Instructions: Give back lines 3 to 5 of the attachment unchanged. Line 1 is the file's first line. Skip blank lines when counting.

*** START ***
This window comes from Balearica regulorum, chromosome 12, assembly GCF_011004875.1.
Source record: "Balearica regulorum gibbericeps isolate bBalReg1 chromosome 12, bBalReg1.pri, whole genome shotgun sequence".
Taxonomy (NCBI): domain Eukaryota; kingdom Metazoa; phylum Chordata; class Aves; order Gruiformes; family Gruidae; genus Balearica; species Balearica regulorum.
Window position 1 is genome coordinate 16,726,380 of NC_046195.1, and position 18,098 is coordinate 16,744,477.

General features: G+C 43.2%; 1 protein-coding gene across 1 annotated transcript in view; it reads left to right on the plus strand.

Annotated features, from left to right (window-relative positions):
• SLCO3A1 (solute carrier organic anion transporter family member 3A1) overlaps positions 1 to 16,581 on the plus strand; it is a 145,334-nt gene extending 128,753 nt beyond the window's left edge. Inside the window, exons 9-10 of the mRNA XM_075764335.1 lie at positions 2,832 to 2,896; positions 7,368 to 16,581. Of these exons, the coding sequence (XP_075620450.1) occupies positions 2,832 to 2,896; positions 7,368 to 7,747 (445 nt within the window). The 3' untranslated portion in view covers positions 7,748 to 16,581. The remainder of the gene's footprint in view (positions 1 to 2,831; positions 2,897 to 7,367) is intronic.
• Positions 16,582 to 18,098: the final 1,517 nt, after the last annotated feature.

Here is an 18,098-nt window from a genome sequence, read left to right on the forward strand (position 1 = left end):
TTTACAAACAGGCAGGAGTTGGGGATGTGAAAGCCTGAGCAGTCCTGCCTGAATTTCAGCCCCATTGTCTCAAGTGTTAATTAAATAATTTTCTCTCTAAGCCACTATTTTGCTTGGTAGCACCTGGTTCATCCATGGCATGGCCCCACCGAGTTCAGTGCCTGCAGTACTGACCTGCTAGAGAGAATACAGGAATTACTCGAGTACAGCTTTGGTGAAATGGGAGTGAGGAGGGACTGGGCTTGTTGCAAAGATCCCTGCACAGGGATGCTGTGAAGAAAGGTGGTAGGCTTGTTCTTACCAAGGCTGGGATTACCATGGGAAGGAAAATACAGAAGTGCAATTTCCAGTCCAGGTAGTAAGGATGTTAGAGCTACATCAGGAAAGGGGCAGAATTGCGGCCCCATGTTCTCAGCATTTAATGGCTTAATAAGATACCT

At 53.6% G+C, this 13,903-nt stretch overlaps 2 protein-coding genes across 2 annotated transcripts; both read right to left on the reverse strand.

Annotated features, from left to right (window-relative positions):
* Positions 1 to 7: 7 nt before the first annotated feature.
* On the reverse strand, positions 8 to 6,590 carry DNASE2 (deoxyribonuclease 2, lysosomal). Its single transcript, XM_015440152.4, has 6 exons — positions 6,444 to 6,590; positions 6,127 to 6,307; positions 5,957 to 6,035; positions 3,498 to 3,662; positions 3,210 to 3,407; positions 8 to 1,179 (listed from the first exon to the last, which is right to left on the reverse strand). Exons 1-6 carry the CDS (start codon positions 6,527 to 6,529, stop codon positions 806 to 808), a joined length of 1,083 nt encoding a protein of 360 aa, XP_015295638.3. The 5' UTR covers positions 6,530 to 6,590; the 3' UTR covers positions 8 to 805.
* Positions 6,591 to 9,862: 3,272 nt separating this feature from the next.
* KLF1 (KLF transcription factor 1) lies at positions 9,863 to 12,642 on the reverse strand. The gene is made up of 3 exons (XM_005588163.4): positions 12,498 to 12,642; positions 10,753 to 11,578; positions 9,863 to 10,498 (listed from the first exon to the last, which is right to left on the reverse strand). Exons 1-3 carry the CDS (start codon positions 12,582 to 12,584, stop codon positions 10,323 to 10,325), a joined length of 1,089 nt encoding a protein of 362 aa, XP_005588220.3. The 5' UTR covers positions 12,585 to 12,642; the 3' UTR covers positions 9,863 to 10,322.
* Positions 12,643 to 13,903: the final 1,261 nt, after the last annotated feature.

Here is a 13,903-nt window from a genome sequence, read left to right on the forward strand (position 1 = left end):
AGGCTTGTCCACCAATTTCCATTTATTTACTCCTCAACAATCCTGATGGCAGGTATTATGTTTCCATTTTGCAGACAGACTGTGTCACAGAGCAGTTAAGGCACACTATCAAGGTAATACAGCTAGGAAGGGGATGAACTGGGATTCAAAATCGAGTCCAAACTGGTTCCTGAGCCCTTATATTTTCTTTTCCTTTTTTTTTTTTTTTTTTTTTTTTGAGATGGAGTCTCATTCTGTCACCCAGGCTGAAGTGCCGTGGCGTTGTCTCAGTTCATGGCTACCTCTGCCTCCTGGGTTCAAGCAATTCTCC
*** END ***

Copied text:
Taxonomy (NCBI): domain Eukaryota; kingdom Metazoa; phylum Chordata; class Aves; order Gruiformes; family Gruidae; genus Balearica; species Balearica regulorum.
Window position 1 is genome coordinate 16,726,380 of NC_046195.1, and position 18,098 is coordinate 16,744,477.

General features: G+C 43.2%; 1 protein-coding gene across 1 annotated transcript in view; it reads left to right on the plus strand.